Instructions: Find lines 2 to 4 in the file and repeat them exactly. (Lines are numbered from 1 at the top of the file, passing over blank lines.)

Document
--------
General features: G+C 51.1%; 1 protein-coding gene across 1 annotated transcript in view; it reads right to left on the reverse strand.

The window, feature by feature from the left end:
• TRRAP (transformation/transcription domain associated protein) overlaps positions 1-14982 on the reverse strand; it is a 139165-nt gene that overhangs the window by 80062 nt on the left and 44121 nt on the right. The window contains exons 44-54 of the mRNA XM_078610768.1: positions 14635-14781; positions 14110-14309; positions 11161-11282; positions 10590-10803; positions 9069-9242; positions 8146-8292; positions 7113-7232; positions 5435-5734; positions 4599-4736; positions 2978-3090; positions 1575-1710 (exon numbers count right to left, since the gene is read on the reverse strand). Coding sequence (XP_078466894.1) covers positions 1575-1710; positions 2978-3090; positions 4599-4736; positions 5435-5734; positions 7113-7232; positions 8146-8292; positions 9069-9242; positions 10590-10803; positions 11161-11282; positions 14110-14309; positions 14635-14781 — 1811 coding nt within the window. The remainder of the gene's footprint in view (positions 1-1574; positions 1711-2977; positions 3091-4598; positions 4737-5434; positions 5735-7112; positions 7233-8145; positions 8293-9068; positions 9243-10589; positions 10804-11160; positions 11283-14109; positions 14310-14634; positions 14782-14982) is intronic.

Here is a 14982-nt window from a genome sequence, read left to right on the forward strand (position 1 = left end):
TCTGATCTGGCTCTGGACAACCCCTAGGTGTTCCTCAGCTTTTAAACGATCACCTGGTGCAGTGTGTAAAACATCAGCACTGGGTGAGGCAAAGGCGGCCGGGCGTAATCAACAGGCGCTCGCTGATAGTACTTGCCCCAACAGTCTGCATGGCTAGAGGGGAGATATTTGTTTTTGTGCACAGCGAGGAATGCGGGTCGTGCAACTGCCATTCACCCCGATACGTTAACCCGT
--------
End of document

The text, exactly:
The window, feature by feature from the left end:
• TRRAP (transformation/transcription domain associated protein) overlaps positions 1-14982 on the reverse strand; it is a 139165-nt gene that overhangs the window by 80062 nt on the left and 44121 nt on the right. The window contains exons 44-54 of the mRNA XM_078610768.1: positions 14635-14781; positions 14110-14309; positions 11161-11282; positions 10590-10803; positions 9069-9242; positions 8146-8292; positions 7113-7232; positions 5435-5734; positions 4599-4736; positions 2978-3090; positions 1575-1710 (exon numbers count right to left, since the gene is read on the reverse strand). Coding sequence (XP_078466894.1) covers positions 1575-1710; positions 2978-3090; positions 4599-4736; positions 5435-5734; positions 7113-7232; positions 8146-8292; positions 9069-9242; positions 10590-10803; positions 11161-11282; positions 14110-14309; positions 14635-14781 — 1811 coding nt within the window. The remainder of the gene's footprint in view (positions 1-1574; positions 1711-2977; positions 3091-4598; positions 4737-5434; positions 5735-7112; positions 7233-8145; positions 8293-9068; positions 9243-10589; positions 10804-11160; positions 11283-14109; positions 14310-14634; positions 14782-14982) is intronic.

Here is a 14982-nt window from a genome sequence, read left to right on the forward strand (position 1 = left end):